What Dyslexia is like for me
Did you know that one in 10 of us is thought to be dyslexic in some way? Or that Keira Knightley and Jamie Oliver have have both spoken out about having dyslexia?
We asked Tasha Watson, Scouts Scotland Programme and Development Officer, to share how dyslexia affects her and offers tips on how we can better support people with dyslexia.
Dyslexia is one of a whole range of ‘learning difficulties’. It is rare for someone just to have dyslexia as it often comes as part of a package. So for me, I have Dyslexia alongside Mearns-Irlen Syndrome (difficulties with vision tasks such as reading) and a little bit of dyspraxia (a development disorder of the brain) in there for good measure!
What this highlights is that everyone with a dyslexia diagnosis is different. This means that there is no ‘one size fits all’ approach to support people with dyslexia. However, there are specialists available who will work with those diagnosed to help them understand what works and what doesn’t work.
For people who don’t have dyslexia, then it can be very difficult to understand. You regularly have to explain how you see things, which can be very different to someone else using the same vocabulary. For example, is my green the same as your green? It can also be frustrating not being able to do something that others find so easy and not understanding why.
Supportive Scout Leaders
I was very lucky in Scouts. All the Leaders I spent time with were very patient. They all understood that some people pick things up at different rates. The programme always seemed flexible enough to adapt to my needs.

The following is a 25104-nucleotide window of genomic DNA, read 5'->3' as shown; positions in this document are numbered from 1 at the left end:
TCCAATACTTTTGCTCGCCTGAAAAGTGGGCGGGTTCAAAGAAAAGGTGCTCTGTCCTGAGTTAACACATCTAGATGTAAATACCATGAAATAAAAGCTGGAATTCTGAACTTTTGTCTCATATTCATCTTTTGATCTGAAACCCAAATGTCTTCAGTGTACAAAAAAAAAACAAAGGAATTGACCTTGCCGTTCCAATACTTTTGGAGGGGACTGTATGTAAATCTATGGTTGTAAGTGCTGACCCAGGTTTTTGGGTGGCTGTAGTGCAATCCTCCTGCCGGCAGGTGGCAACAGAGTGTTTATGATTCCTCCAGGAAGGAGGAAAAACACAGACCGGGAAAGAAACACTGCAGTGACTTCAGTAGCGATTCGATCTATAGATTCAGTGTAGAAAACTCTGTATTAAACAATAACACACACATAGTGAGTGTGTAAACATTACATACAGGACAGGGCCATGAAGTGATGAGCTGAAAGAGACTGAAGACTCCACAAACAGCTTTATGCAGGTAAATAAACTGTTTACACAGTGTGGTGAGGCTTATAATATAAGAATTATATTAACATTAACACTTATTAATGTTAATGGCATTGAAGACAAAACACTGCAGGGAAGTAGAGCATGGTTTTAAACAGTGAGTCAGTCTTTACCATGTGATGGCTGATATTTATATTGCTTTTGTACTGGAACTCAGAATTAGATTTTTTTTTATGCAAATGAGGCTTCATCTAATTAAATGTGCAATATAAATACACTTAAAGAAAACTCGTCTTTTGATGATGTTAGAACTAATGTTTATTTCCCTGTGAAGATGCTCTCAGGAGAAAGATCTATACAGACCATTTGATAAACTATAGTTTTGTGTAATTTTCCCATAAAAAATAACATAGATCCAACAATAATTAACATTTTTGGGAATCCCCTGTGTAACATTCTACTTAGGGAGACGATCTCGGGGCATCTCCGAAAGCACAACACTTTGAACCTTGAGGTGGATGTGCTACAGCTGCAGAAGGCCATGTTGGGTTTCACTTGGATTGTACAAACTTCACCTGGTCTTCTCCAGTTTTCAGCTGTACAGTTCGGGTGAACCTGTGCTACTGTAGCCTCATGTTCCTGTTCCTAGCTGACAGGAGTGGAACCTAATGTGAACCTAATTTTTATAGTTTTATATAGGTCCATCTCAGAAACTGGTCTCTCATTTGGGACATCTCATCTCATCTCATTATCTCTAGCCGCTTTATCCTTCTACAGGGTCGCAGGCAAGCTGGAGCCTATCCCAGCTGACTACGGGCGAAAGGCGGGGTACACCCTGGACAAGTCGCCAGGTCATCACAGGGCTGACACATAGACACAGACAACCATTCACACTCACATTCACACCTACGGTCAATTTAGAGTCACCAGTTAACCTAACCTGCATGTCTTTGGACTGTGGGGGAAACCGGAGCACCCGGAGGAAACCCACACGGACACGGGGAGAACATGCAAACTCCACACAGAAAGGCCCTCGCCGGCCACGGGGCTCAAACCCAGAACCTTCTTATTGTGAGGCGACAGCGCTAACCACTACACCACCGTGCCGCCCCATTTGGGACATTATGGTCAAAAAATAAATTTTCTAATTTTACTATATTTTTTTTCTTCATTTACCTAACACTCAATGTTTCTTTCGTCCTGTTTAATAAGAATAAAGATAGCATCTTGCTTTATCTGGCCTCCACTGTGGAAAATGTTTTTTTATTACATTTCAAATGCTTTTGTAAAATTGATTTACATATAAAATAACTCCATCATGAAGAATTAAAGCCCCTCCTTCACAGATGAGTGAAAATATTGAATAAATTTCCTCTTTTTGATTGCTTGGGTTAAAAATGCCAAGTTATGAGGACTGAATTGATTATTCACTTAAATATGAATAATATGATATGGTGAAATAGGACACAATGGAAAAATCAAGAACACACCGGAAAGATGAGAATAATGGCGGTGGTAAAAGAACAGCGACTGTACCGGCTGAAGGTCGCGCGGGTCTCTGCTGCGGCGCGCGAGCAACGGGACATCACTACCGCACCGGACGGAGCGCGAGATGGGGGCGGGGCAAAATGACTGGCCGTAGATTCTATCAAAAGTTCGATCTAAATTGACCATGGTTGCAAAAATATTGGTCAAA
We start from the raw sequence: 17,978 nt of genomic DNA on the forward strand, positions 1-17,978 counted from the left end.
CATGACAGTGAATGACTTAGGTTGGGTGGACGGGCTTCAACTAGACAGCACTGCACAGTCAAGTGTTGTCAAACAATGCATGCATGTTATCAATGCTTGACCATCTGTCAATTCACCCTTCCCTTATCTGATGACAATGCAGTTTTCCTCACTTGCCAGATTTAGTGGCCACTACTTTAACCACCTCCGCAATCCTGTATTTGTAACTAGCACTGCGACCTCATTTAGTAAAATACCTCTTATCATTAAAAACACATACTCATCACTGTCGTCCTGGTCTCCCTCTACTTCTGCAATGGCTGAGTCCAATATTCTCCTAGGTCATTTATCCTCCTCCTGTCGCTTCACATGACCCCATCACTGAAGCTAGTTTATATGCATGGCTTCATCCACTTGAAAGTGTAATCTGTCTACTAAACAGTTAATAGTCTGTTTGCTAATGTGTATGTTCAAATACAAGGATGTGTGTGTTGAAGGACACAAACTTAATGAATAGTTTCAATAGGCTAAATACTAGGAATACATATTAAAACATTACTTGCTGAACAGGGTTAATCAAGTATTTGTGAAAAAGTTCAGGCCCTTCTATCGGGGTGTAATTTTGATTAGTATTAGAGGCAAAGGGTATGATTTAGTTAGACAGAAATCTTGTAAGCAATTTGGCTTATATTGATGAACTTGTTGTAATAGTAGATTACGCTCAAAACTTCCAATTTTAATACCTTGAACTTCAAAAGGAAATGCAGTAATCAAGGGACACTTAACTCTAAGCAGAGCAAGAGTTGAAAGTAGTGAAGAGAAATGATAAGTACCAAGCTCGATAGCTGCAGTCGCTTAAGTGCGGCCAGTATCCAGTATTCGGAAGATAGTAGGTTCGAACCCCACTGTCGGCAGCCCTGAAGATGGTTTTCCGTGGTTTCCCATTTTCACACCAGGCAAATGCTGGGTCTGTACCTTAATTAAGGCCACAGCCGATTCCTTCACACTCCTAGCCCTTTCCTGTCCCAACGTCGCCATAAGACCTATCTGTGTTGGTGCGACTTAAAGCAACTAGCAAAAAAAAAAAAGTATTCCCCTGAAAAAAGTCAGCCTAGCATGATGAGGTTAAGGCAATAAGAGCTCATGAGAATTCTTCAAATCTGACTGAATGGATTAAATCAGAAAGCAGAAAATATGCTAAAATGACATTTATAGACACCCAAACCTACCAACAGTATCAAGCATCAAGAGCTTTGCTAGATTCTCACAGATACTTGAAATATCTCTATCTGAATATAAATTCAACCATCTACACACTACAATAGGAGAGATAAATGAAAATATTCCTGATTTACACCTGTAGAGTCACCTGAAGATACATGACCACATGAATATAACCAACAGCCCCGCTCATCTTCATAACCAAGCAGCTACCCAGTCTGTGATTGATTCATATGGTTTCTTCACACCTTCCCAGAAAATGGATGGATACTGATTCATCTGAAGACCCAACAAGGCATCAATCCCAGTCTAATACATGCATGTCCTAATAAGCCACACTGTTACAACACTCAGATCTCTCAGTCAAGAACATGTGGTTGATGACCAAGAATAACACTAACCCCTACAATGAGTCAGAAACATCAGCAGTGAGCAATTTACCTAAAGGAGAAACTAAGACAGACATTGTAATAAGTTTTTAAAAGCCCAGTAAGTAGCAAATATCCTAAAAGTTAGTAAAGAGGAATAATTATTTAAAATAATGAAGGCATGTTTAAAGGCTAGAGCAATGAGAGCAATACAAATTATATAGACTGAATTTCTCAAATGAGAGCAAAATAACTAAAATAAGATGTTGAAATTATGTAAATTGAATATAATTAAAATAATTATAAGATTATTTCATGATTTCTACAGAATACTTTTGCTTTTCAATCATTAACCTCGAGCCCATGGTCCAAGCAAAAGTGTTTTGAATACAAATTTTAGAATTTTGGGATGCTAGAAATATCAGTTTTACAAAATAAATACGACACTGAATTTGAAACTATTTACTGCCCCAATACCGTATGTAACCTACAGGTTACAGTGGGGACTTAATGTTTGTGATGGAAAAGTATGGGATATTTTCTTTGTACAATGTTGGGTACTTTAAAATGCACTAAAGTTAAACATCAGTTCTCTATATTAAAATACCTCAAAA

I cannot for the life of me do knots! I can be taught but 10 minutes later I will have forgotten. I still have the knot board I made at a training weekend with Leaders Taff and Willie, who both spent an inconceivable amount of time working with me so I had made all the knots on the board (even when I was getting very cross with it just not working!) It is definitely one of my biggest Scouting achievements, and something that many people may take for granted.
How to help
In my experience, the best ways to help someone with dyslexia are to:
Speak to the young person or their parents to find out what works and what doesn’t. Find out how comfortable they are with talking about it and if they want others to know.
Give instructions using bullet points, keeping it clear and simple.
Give them a little extra time to finish a task even if the group really needs to move on to the next task. If you allow them to finish while everyone else moves on, the sense of achievement for that person is amazing.
Find multiple ways to explain something or consider breaking it down.